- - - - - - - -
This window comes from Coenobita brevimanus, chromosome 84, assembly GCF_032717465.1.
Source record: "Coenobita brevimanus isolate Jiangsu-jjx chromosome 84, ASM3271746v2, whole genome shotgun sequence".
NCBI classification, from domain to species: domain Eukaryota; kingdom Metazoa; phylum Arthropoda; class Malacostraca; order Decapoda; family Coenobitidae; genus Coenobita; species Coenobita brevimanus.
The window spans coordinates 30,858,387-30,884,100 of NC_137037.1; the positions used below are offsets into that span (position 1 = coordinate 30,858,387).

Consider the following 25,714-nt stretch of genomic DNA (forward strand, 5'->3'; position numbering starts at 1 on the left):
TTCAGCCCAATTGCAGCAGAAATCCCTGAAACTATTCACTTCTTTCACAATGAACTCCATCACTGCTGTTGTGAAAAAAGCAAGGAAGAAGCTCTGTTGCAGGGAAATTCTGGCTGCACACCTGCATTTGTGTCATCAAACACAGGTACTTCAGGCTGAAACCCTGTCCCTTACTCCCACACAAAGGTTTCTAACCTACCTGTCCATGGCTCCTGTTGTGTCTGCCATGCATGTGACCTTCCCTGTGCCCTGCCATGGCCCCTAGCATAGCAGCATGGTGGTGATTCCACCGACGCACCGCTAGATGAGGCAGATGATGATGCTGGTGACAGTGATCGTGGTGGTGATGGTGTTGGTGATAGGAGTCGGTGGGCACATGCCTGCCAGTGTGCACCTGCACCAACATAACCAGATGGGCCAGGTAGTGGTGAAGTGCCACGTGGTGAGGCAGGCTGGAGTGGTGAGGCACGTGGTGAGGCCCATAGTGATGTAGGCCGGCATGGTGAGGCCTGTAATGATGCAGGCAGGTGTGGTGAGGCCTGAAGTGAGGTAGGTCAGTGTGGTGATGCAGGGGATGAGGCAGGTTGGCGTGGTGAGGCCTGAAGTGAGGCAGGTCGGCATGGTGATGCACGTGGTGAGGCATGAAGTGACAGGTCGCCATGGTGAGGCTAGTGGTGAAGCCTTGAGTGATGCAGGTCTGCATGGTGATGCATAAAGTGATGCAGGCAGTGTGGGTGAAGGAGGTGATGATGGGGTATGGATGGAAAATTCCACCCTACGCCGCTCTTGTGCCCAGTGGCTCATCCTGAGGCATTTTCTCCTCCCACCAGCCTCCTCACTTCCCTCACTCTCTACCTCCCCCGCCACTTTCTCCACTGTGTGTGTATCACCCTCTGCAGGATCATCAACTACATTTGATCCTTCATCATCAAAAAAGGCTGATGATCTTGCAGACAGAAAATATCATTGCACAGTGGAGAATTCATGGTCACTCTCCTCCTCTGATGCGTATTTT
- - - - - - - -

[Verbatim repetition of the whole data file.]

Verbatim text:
This window comes from Coenobita brevimanus, chromosome 84, assembly GCF_032717465.1.
Source record: "Coenobita brevimanus isolate Jiangsu-jjx chromosome 84, ASM3271746v2, whole genome shotgun sequence".
NCBI classification, from domain to species: domain Eukaryota; kingdom Metazoa; phylum Arthropoda; class Malacostraca; order Decapoda; family Coenobitidae; genus Coenobita; species Coenobita brevimanus.
The window spans coordinates 30,858,387-30,884,100 of NC_137037.1; the positions used below are offsets into that span (position 1 = coordinate 30,858,387).

Consider the following 25,714-nt stretch of genomic DNA (forward strand, 5'->3'; position numbering starts at 1 on the left):
TTCAGCCCAATTGCAGCAGAAATCCCTGAAACTATTCACTTCTTTCACAATGAACTCCATCACTGCTGTTGTGAAAAAAGCAAGGAAGAAGCTCTGTTGCAGGGAAATTCTGGCTGCACACCTGCATTTGTGTCATCAAACACAGGTACTTCAGGCTGAAACCCTGTCCCTTACTCCCACACAAAGGTTTCTAACCTACCTGTCCATGGCTCCTGTTGTGTCTGCCATGCATGTGACCTTCCCTGTGCCCTGCCATGGCCCCTAGCATAGCAGCATGGTGGTGATTCCACCGACGCACCGCTAGATGAGGCAGATGATGATGCTGGTGACAGTGATCGTGGTGGTGATGGTGTTGGTGATAGGAGTCGGTGGGCACATGCCTGCCAGTGTGCACCTGCACCAACATAACCAGATGGGCCAGGTAGTGGTGAAGTGCCACGTGGTGAGGCAGGCTGGAGTGGTGAGGCACGTGGTGAGGCCCATAGTGATGTAGGCCGGCATGGTGAGGCCTGTAATGATGCAGGCAGGTGTGGTGAGGCCTGAAGTGAGGTAGGTCAGTGTGGTGATGCAGGGGATGAGGCAGGTTGGCGTGGTGAGGCCTGAAGTGAGGCAGGTCGGCATGGTGATGCACGTGGTGAGGCATGAAGTGACAGGTCGCCATGGTGAGGCTAGTGGTGAAGCCTTGAGTGATGCAGGTCTGCATGGTGATGCATAAAGTGATGCAGGCAGTGTGGGTGAAGGAGGTGATGATGGGGTATGGATGGAAAATTCCACCCTACGCCGCTCTTGTGCCCAGTGGCTCATCCTGAGGCATTTTCTCCTCCCACCAGCCTCCTCACTTCCCTCACTCTCTACCTCCCCCGCCACTTTCTCCACTGTGTGTGTATCACCCTCTGCAGGATCATCAACTACATTTGATCCTTCATCATCAAAAAAGGCTGATGATCTTGCAGACAGAAAATATCATTGCACAGTGGAGAATTCATGGTCACTCTCCTCCTCTGATGCGTATTTT